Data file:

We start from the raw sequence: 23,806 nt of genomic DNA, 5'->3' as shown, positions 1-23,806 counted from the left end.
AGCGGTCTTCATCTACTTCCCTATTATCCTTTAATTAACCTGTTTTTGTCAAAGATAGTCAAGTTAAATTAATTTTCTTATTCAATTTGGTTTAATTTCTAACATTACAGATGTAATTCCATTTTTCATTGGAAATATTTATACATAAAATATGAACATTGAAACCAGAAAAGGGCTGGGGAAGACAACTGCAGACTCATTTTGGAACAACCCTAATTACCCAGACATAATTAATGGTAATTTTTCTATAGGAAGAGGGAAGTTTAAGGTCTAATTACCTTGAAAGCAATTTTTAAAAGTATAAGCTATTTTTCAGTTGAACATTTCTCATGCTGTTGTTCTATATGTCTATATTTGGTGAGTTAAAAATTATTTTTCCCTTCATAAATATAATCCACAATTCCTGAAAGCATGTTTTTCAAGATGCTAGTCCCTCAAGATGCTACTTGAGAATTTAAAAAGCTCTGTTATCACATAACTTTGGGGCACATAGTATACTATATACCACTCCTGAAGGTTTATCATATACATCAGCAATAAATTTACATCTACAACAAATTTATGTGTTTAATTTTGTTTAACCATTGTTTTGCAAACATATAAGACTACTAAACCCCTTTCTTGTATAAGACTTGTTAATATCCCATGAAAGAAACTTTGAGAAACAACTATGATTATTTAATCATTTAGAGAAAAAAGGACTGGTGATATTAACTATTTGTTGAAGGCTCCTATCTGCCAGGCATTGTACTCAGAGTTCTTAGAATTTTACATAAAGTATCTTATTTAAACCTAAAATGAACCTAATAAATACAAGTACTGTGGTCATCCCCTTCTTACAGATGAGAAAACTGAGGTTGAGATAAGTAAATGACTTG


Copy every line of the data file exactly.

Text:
We start from the raw sequence: 23,806 nt of genomic DNA, 5'->3' as shown, positions 1-23,806 counted from the left end.
AGCGGTCTTCATCTACTTCCCTATTATCCTTTAATTAACCTGTTTTTGTCAAAGATAGTCAAGTTAAATTAATTTTCTTATTCAATTTGGTTTAATTTCTAACATTACAGATGTAATTCCATTTTTCATTGGAAATATTTATACATAAAATATGAACATTGAAACCAGAAAAGGGCTGGGGAAGACAACTGCAGACTCATTTTGGAACAACCCTAATTACCCAGACATAATTAATGGTAATTTTTCTATAGGAAGAGGGAAGTTTAAGGTCTAATTACCTTGAAAGCAATTTTTAAAAGTATAAGCTATTTTTCAGTTGAACATTTCTCATGCTGTTGTTCTATATGTCTATATTTGGTGAGTTAAAAATTATTTTTCCCTTCATAAATATAATCCACAATTCCTGAAAGCATGTTTTTCAAGATGCTAGTCCCTCAAGATGCTACTTGAGAATTTAAAAAGCTCTGTTATCACATAACTTTGGGGCACATAGTATACTATATACCACTCCTGAAGGTTTATCATATACATCAGCAATAAATTTACATCTACAACAAATTTATGTGTTTAATTTTGTTTAACCATTGTTTTGCAAACATATAAGACTACTAAACCCCTTTCTTGTATAAGACTTGTTAATATCCCATGAAAGAAACTTTGAGAAACAACTATGATTATTTAATCATTTAGAGAAAAAAGGACTGGTGATATTAACTATTTGTTGAAGGCTCCTATCTGCCAGGCATTGTACTCAGAGTTCTTAGAATTTTACATAAAGTATCTTATTTAAACCTAAAATGAACCTAATAAATACAAGTACTGTGGTCATCCCCTTCTTACAGATGAGAAAACTGAGGTTGAGATAAGTAAATGACTTG